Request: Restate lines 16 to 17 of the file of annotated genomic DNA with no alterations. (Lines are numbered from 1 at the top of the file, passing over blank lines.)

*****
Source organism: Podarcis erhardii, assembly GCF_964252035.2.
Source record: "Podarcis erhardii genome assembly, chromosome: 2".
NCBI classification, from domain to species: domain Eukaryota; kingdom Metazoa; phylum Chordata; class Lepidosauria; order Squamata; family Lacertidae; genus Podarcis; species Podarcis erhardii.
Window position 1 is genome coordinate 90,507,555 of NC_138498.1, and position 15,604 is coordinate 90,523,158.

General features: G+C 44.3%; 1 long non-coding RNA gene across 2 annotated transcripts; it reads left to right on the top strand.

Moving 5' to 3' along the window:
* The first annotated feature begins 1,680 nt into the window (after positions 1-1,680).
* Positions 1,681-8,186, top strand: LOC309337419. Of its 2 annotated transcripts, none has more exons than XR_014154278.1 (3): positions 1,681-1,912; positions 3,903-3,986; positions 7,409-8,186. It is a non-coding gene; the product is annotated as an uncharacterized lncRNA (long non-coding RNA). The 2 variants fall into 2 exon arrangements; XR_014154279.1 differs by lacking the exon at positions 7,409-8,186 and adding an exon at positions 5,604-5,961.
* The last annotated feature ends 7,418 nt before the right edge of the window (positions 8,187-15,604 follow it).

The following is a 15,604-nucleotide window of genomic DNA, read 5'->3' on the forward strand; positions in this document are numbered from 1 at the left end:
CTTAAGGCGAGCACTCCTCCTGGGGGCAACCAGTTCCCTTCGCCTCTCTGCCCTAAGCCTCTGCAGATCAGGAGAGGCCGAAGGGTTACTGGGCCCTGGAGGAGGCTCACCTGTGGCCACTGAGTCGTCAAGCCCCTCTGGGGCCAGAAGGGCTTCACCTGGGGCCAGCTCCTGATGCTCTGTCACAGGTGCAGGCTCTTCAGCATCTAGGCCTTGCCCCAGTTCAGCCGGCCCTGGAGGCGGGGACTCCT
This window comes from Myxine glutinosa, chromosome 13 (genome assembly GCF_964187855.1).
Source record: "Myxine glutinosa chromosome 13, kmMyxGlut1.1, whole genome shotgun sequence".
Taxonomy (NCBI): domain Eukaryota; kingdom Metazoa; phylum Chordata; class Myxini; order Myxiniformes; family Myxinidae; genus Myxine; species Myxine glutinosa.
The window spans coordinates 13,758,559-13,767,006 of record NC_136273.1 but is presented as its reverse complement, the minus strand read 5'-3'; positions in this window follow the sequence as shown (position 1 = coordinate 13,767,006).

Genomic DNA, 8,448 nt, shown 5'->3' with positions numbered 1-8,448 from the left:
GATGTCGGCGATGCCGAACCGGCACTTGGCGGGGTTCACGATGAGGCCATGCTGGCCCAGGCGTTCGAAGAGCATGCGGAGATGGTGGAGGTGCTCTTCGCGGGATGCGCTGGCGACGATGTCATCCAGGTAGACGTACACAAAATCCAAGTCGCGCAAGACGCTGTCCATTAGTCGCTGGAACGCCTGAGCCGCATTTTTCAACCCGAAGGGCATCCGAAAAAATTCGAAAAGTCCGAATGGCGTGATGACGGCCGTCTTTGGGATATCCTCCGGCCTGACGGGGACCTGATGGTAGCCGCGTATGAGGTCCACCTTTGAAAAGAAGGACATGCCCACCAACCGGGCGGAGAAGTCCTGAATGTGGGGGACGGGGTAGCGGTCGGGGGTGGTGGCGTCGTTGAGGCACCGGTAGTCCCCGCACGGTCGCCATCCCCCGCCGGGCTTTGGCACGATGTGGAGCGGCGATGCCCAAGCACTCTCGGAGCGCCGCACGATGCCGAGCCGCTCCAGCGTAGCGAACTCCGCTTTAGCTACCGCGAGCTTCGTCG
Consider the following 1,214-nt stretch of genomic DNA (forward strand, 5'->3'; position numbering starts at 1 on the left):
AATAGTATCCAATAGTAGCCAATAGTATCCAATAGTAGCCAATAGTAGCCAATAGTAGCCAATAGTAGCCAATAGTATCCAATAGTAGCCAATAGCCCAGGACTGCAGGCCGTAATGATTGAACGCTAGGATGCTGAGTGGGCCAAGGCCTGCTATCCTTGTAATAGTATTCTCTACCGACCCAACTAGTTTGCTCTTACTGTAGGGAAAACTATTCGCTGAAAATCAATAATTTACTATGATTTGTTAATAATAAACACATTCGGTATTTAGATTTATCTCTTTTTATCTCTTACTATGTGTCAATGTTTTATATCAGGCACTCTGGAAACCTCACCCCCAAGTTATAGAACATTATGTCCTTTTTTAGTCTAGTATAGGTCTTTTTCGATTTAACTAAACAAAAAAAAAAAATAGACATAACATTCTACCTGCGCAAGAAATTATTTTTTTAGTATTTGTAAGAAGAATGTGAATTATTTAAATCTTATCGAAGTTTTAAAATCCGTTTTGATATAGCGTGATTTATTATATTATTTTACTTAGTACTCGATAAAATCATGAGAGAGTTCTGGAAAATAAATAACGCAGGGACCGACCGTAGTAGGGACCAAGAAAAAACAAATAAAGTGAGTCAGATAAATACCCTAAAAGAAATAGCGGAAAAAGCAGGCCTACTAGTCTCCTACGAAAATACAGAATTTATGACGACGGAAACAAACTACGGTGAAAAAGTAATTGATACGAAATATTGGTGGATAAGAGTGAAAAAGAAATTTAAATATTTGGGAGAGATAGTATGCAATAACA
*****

Genomic DNA, 8,448 nt, shown 5'->3' with positions numbered 1-8,448 from the left:
GATGTCGGCGATGCCGAACCGGCACTTGGCGGGGTTCACGATGAGGCCATGCTGGCCCAGGCGTTCGAAGAGCATGCGGAGATGGTGGAGGTGCTCTTCGCGGGATGCGCTGGCGACGATGTCATCCAGGTAGACGTACACAAAATCCAAGTCGCGCAAGACGCTGTCCATTAGTCGCTGGAACGCCTGAGCCGCATTTTTCAACCCGAAGGGCATCCGAAAAAATTCGAAAAGTCCGAATGGCGTGATGACGGCCGTCTTTGGGATATCCTCCGGCCTGACGGGGACCTGATGGTAGCCGCGTATGAGGTCCACCTTTGAAAAGAAGGACATGCCCACCAACCGGGCGGAGAAGTCCTGAATGTGGGGGACGGGGTAGCGGTCGGGGGTGGTGGCGTCGTTGAGGCACCGGTAGTCCCCGCACGGTCGCCATCCCCCGCCGGGCTTTGGCACGATGTGGAGCGGCGATGCCCAAGCACTCTCGGAGCGCCGCACGATGCCGAGCCGCTCCAGCGTAGCGAACTCCGCTTTAGCTACCGCGAGCTTCGTCG